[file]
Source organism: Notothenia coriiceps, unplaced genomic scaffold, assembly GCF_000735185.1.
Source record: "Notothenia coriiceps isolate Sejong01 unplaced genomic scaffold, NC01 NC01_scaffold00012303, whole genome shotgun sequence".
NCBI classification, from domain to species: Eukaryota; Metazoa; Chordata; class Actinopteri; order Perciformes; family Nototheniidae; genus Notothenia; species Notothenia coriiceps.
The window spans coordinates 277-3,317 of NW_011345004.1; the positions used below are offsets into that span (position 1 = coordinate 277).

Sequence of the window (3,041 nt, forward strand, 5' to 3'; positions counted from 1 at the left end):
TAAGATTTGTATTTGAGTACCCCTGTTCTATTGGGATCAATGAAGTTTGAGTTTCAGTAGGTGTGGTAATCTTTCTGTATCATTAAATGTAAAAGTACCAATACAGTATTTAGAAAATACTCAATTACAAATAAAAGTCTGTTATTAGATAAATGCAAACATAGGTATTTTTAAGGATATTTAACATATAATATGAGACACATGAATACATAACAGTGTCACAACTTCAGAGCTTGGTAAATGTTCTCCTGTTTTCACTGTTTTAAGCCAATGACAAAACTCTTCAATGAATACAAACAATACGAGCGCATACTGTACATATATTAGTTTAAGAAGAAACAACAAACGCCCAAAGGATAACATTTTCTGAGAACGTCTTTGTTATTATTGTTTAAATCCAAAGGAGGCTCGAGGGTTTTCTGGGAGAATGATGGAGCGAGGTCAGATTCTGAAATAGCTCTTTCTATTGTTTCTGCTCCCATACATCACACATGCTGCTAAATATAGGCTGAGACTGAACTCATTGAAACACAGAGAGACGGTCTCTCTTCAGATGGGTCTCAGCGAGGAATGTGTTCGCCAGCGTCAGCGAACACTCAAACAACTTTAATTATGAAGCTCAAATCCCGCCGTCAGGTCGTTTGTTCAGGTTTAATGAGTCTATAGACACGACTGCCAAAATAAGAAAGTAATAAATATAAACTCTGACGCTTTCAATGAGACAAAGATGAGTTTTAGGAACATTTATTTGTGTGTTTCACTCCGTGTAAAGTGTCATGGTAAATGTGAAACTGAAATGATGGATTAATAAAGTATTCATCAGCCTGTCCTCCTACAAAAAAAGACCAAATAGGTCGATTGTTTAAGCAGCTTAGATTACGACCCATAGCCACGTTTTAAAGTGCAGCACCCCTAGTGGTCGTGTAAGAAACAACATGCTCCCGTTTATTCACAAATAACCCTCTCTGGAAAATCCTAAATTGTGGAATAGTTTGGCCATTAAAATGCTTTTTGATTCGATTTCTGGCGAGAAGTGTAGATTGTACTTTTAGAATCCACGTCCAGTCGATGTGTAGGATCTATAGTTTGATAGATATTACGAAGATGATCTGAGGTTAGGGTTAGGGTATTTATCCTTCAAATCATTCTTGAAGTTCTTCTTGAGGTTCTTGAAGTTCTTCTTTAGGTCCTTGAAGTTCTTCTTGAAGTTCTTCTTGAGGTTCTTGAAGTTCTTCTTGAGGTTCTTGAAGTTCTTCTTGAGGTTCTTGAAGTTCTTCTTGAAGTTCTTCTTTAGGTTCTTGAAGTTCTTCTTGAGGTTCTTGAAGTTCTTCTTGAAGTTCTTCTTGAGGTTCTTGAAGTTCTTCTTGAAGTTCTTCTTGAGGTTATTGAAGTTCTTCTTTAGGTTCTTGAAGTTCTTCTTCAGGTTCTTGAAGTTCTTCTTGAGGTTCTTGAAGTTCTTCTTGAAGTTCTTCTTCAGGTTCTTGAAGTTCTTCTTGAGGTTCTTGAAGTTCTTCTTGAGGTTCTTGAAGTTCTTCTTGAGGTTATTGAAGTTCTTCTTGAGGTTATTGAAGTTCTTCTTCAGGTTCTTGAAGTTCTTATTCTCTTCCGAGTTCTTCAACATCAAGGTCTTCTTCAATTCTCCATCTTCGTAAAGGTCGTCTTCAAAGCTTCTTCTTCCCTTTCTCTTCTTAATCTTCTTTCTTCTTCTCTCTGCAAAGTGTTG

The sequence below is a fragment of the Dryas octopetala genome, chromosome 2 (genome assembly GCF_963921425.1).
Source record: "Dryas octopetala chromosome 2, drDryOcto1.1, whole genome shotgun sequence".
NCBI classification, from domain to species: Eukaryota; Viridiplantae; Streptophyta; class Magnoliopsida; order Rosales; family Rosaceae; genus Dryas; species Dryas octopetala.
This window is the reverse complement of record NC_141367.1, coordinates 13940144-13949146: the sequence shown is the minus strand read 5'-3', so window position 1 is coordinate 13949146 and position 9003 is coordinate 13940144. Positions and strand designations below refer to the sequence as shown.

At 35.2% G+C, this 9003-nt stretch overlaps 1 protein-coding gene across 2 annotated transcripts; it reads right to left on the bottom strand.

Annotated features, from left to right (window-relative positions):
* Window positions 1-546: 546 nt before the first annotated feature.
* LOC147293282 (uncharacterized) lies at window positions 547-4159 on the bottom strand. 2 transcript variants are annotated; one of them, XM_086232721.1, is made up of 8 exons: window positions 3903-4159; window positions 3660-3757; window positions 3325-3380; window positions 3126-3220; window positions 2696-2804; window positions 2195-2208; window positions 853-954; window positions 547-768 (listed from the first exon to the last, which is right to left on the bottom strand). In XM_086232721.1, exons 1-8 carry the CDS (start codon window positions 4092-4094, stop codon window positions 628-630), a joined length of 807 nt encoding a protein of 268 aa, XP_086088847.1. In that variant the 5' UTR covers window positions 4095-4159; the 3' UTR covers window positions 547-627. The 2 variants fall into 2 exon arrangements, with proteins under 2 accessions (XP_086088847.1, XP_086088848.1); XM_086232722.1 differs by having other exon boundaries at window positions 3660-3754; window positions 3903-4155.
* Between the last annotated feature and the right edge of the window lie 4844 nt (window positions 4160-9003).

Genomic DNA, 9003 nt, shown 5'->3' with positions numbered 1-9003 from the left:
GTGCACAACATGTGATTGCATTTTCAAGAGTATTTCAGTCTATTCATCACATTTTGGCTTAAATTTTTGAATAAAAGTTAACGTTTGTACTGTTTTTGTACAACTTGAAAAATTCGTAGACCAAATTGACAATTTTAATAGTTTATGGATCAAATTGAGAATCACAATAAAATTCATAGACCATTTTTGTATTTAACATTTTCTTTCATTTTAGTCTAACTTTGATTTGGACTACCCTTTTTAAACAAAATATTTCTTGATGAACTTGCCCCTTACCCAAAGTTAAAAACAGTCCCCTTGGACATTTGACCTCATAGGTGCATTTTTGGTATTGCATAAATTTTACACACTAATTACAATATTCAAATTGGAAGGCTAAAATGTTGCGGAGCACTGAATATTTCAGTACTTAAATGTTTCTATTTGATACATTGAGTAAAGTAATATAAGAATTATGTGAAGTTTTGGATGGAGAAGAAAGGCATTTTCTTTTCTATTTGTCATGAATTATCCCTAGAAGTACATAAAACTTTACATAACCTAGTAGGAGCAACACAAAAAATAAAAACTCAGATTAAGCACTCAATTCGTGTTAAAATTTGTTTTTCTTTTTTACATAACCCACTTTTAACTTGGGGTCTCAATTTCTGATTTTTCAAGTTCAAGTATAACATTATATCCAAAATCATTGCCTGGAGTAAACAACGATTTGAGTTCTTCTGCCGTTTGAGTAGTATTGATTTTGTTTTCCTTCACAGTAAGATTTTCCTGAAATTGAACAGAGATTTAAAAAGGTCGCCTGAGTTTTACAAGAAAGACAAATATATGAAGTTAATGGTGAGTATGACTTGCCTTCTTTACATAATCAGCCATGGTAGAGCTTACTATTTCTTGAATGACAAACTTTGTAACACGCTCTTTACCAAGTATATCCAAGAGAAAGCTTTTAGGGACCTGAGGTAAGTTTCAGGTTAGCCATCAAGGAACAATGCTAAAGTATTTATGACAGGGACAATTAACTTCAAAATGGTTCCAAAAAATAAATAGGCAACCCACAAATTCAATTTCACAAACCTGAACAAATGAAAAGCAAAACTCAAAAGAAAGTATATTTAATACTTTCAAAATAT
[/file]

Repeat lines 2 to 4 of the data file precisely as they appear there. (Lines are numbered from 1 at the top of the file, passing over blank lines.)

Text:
Source record: "Notothenia coriiceps isolate Sejong01 unplaced genomic scaffold, NC01 NC01_scaffold00012303, whole genome shotgun sequence".
NCBI classification, from domain to species: Eukaryota; Metazoa; Chordata; class Actinopteri; order Perciformes; family Nototheniidae; genus Notothenia; species Notothenia coriiceps.
The window spans coordinates 277-3,317 of NW_011345004.1; the positions used below are offsets into that span (position 1 = coordinate 277).